A powerful cultural force is currently undermining any serious attempt to develop the kind of expertise le Notre exhibits. It is, of course, possible to teach many aspects of design. There are books on design theory, criticism, history, its technology and modes of communication. There are guides on collaboration, team building and how to carry out design reviews. But large chunks of the actual design process, the real nitty-gritty of the discipline, are clouded by subjectivity and therefore thought to be beyond teaching. Design is often characterized as a highly personal, mysterious act, almost like alchemy, adding weight to the dangerous idea that it is possible, even preferable, to hide behind the supposed objective neutrality implied by more ‘scientific’, technology-based, problem-solving approaches. Talking about excellence is actually considered somehow undemocratic and elitist. It is this kind of dogmatism that impacts so negatively on our thinking about design.

Kathrin Moore, Overlooking the Visual. Demystifying the art of Design. (2010)


André le Nôtre, Design for the gardens of the Grand Trianon (1694). Stockholm National Museum of Fine Art.


Constructed Visibility

Many landscape architects understand their task in parallel fashion. They manipulate landscape forms to induce ordered spatial and visual experiences of significance. For them, this process is an assumed aspect of their profession, and manipulation of the eye is taken for granted. Yet landscapes are often regarded by both scholars and the general public as transparent or even “invisible.” The designed landscape seems common enough to go virtually unnoticed in everyday life. For example, on a typical architect’s plan drawing, the buildings are figural while the landscape is “ground”; the architecture emerges as solid, material, and substantive, while landscape, if it appears as anything other than a white void, seems soft, formless.
Our tendency to regard landscape as neutral ground may be enhanced through architectural means to make the viewer adopt a preferred view. The result is what might be called “spaces of constructed visibility,” in which forms are masked or revealed so as to render “things seeable in a specific way.” If design can enhance vision, it can also hinder it, making spaces of constructed invisibility. In the Islamic world, such invisibility historically maintained the divide between the sexes and between public and private space. In antebellum America, rows of trees separated the plantation manor from the slave quarters, hiding from view slaves whose sweat and toil produced the wealth that supported the owners.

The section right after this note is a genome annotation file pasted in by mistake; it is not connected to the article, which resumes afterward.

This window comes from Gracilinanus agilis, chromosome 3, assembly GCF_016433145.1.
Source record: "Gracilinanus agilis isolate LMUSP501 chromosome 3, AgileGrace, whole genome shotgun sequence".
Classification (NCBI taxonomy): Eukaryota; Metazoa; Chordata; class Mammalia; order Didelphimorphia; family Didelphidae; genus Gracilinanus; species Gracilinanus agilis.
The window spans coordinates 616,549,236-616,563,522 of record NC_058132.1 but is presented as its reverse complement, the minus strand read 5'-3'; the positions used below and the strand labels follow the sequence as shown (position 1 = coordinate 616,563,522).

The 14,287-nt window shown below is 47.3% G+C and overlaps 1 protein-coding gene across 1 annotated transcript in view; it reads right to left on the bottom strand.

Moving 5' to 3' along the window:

If landscape is less frequently noticed and harder to discern than architecture, it is by that very fact more persuasive. Landscape is “always already there” and thus seems not to have been created but simply to be, not a constructed form but rather a preexisting or even primordial one. It appears above all “natural” because it is composed of plants, soil, geological formations, sunlight, and water and because it seems to exist in the absence of human management or design. Even human interventions such as topographical leveling, deforestation, and drainage appear natural when landscape and nature are thus conflated. From an analytical perspective, this associationis deeply problematic. Hiding human agency naturalizes cultural processes that areby no means spontaneous or innate. Even more importantly, ideologies and social constructs are rendered invisible, or at the very least, made to appear equally inherent. Scholars of the English landscape and its textual and visual representations have demonstrated that the rural and garden scenery of the eighteenth century masked the political, economic, and social hegemony of an elite landed class. With verdant rolling hills, shade trees, serpentine waterways, and distant vistas, the so-called picturesque landscape gave the appearance par excellence of a benign Arcadia, justly given in disproportionate amounts to a powerful landed minority. The distribution thus seemed morally right, an inherent characteristic of the land itself, ordained by heavenly powers. The frequent presumption that landscapes are God-given and natural has led with equal frequency to the notion that what we believe we see in the landscape must be so. When one combines this premise with scientific assumptions the physiology of vision (“seeing is believing”), it becomes easy to imagine nature, landscape, and vision as a powerful trio for conveying ideology.